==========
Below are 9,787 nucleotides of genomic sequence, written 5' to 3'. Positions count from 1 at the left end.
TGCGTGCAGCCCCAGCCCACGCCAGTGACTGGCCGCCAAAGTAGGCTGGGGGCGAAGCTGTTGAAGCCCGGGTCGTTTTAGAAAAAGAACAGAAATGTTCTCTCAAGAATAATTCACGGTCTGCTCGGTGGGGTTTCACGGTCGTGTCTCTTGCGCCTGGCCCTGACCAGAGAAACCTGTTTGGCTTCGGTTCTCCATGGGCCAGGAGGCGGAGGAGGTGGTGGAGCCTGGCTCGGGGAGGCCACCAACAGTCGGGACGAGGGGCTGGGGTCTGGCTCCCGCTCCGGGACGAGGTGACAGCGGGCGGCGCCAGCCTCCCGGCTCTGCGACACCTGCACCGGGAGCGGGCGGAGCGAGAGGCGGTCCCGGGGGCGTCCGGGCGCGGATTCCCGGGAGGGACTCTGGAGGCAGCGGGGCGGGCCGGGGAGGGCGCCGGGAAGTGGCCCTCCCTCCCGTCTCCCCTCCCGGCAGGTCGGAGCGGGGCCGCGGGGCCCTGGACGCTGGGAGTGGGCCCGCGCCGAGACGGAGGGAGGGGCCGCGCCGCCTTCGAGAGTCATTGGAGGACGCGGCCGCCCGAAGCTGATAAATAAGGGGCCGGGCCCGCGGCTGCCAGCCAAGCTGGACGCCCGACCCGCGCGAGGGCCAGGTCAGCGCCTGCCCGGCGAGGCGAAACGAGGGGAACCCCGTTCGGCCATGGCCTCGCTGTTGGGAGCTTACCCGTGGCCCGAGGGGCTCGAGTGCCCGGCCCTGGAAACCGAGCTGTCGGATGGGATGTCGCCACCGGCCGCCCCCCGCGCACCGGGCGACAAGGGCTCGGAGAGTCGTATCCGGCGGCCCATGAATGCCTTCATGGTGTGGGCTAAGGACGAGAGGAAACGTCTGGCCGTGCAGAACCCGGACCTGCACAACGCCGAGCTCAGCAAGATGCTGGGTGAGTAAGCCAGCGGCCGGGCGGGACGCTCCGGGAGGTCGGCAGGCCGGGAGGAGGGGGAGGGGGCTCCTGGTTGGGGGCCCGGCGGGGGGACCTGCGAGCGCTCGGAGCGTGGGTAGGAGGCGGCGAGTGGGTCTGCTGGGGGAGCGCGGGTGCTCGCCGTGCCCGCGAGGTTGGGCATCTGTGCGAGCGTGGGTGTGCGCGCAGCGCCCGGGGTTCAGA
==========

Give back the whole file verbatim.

Below are 9,787 nucleotides of genomic sequence, written 5' to 3'. Positions count from 1 at the left end.
TGCGTGCAGCCCCAGCCCACGCCAGTGACTGGCCGCCAAAGTAGGCTGGGGGCGAAGCTGTTGAAGCCCGGGTCGTTTTAGAAAAAGAACAGAAATGTTCTCTCAAGAATAATTCACGGTCTGCTCGGTGGGGTTTCACGGTCGTGTCTCTTGCGCCTGGCCCTGACCAGAGAAACCTGTTTGGCTTCGGTTCTCCATGGGCCAGGAGGCGGAGGAGGTGGTGGAGCCTGGCTCGGGGAGGCCACCAACAGTCGGGACGAGGGGCTGGGGTCTGGCTCCCGCTCCGGGACGAGGTGACAGCGGGCGGCGCCAGCCTCCCGGCTCTGCGACACCTGCACCGGGAGCGGGCGGAGCGAGAGGCGGTCCCGGGGGCGTCCGGGCGCGGATTCCCGGGAGGGACTCTGGAGGCAGCGGGGCGGGCCGGGGAGGGCGCCGGGAAGTGGCCCTCCCTCCCGTCTCCCCTCCCGGCAGGTCGGAGCGGGGCCGCGGGGCCCTGGACGCTGGGAGTGGGCCCGCGCCGAGACGGAGGGAGGGGCCGCGCCGCCTTCGAGAGTCATTGGAGGACGCGGCCGCCCGAAGCTGATAAATAAGGGGCCGGGCCCGCGGCTGCCAGCCAAGCTGGACGCCCGACCCGCGCGAGGGCCAGGTCAGCGCCTGCCCGGCGAGGCGAAACGAGGGGAACCCCGTTCGGCCATGGCCTCGCTGTTGGGAGCTTACCCGTGGCCCGAGGGGCTCGAGTGCCCGGCCCTGGAAACCGAGCTGTCGGATGGGATGTCGCCACCGGCCGCCCCCCGCGCACCGGGCGACAAGGGCTCGGAGAGTCGTATCCGGCGGCCCATGAATGCCTTCATGGTGTGGGCTAAGGACGAGAGGAAACGTCTGGCCGTGCAGAACCCGGACCTGCACAACGCCGAGCTCAGCAAGATGCTGGGTGAGTAAGCCAGCGGCCGGGCGGGACGCTCCGGGAGGTCGGCAGGCCGGGAGGAGGGGGAGGGGGCTCCTGGTTGGGGGCCCGGCGGGGGGACCTGCGAGCGCTCGGAGCGTGGGTAGGAGGCGGCGAGTGGGTCTGCTGGGGGAGCGCGGGTGCTCGCCGTGCCCGCGAGGTTGGGCATCTGTGCGAGCGTGGGTGTGCGCGCAGCGCCCGGGGTTCAGA